What is marmalade? Here’s a handy explainer

A blessedly brief description of all the different names used for fruit preserves.
(Silvia Razgova/For The Times)

This story is a component of the feature “Seasons of Preserves: Citrus Marmalade,” which is part of a four-part series on preserving fruit at home called “L.A. in a Jar.”

One of the chief questions I get most often when I give someone a jar of homemade marmalade is, “What is marmalade?” While Americans know jams and jellies pretty well, that’s not the case with marmalade (if you talked to someone from the U.K., however, they’d know exactly what it is). With all the terms flying around for fruit preserves, here is an overly simplified explainer for the next time someone asks you that very niche question.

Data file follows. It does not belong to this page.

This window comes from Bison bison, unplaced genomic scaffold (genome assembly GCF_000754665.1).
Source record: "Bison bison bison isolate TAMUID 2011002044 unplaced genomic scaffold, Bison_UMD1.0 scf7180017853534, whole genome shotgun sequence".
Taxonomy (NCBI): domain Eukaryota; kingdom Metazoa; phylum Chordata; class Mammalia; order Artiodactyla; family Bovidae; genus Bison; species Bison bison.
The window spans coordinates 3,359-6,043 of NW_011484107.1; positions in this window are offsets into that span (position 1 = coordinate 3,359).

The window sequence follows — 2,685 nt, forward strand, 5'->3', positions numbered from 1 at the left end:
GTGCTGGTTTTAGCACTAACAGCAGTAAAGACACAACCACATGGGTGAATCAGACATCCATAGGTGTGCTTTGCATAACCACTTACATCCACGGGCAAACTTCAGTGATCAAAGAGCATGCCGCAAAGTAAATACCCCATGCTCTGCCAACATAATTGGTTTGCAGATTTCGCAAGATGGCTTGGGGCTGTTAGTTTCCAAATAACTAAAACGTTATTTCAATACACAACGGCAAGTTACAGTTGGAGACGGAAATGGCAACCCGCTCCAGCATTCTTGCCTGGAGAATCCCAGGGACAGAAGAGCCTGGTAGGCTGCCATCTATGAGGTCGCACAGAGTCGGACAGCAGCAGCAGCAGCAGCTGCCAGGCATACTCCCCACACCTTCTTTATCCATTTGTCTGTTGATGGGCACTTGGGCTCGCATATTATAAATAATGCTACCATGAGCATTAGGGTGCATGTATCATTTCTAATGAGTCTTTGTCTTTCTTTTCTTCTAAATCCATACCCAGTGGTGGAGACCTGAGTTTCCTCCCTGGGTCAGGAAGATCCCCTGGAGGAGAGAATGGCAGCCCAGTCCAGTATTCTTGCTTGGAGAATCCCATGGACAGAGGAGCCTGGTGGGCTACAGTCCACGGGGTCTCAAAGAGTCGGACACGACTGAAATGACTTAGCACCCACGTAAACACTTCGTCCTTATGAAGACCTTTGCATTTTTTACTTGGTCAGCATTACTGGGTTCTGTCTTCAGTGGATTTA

• Jam: Fruit matter, usually chopped, that is cooked with sugar and lemon juice.
  • Butter: Fruit matter that is pureed until smooth before being cooked with sugar and lemon juice.
  • Jelly: Fruit juice and/or pectin (the natural thickener found in fruit) cooked with sugar and lemon juice.
  • Marmalade: Jelly with, specifically, pieces of citrus rind or peel floating in it.